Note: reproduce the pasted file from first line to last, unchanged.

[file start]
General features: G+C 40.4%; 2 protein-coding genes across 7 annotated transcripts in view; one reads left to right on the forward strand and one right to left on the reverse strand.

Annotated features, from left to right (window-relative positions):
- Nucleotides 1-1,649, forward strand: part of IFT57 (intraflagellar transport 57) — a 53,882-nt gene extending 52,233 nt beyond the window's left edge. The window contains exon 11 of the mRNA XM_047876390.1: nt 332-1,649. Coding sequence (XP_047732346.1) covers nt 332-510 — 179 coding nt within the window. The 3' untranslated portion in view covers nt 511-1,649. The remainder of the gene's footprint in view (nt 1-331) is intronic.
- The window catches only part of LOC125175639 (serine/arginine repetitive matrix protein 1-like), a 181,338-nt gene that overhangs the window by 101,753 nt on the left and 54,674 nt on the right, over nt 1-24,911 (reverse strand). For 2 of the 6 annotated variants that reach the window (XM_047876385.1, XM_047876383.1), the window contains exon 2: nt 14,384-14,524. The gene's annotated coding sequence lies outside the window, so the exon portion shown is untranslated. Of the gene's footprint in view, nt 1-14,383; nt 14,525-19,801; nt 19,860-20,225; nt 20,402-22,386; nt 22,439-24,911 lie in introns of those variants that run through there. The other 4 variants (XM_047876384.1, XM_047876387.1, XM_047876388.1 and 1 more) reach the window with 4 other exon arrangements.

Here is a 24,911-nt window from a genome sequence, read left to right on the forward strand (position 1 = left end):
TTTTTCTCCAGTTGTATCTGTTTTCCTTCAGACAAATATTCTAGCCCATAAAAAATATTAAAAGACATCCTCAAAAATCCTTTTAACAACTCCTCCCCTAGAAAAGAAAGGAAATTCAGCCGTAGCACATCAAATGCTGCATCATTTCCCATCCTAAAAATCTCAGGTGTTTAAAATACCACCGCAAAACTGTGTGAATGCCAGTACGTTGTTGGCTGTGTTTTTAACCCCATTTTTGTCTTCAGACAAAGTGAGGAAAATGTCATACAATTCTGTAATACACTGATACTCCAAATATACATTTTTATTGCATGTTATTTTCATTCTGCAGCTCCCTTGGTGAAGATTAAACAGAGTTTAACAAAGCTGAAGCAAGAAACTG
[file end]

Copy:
General features: G+C 40.4%; 2 protein-coding genes across 7 annotated transcripts in view; one reads left to right on the forward strand and one right to left on the reverse strand.

Annotated features, from left to right (window-relative positions):
- Nucleotides 1-1,649, forward strand: part of IFT57 (intraflagellar transport 57) — a 53,882-nt gene extending 52,233 nt beyond the window's left edge. The window contains exon 11 of the mRNA XM_047876390.1: nt 332-1,649. Coding sequence (XP_047732346.1) covers nt 332-510 — 179 coding nt within the window. The 3' untranslated portion in view covers nt 511-1,649. The remainder of the gene's footprint in view (nt 1-331) is intronic.
- The window catches only part of LOC125175639 (serine/arginine repetitive matrix protein 1-like), a 181,338-nt gene that overhangs the window by 101,753 nt on the left and 54,674 nt on the right, over nt 1-24,911 (reverse strand). For 2 of the 6 annotated variants that reach the window (XM_047876385.1, XM_047876383.1), the window contains exon 2: nt 14,384-14,524. The gene's annotated coding sequence lies outside the window, so the exon portion shown is untranslated. Of the gene's footprint in view, nt 1-14,383; nt 14,525-19,801; nt 19,860-20,225; nt 20,402-22,386; nt 22,439-24,911 lie in introns of those variants that run through there. The other 4 variants (XM_047876384.1, XM_047876387.1, XM_047876388.1 and 1 more) reach the window with 4 other exon arrangements.

Here is a 24,911-nt window from a genome sequence, read left to right on the forward strand (position 1 = left end):
TTTTTCTCCAGTTGTATCTGTTTTCCTTCAGACAAATATTCTAGCCCATAAAAAATATTAAAAGACATCCTCAAAAATCCTTTTAACAACTCCTCCCCTAGAAAAGAAAGGAAATTCAGCCGTAGCACATCAAATGCTGCATCATTTCCCATCCTAAAAATCTCAGGTGTTTAAAATACCACCGCAAAACTGTGTGAATGCCAGTACGTTGTTGGCTGTGTTTTTAACCCCATTTTTGTCTTCAGACAAAGTGAGGAAAATGTCATACAATTCTGTAATACACTGATACTCCAAATATACATTTTTATTGCATGTTATTTTCATTCTGCAGCTCCCTTGGTGAAGATTAAACAGAGTTTAACAAAGCTGAAGCAAGAAACTG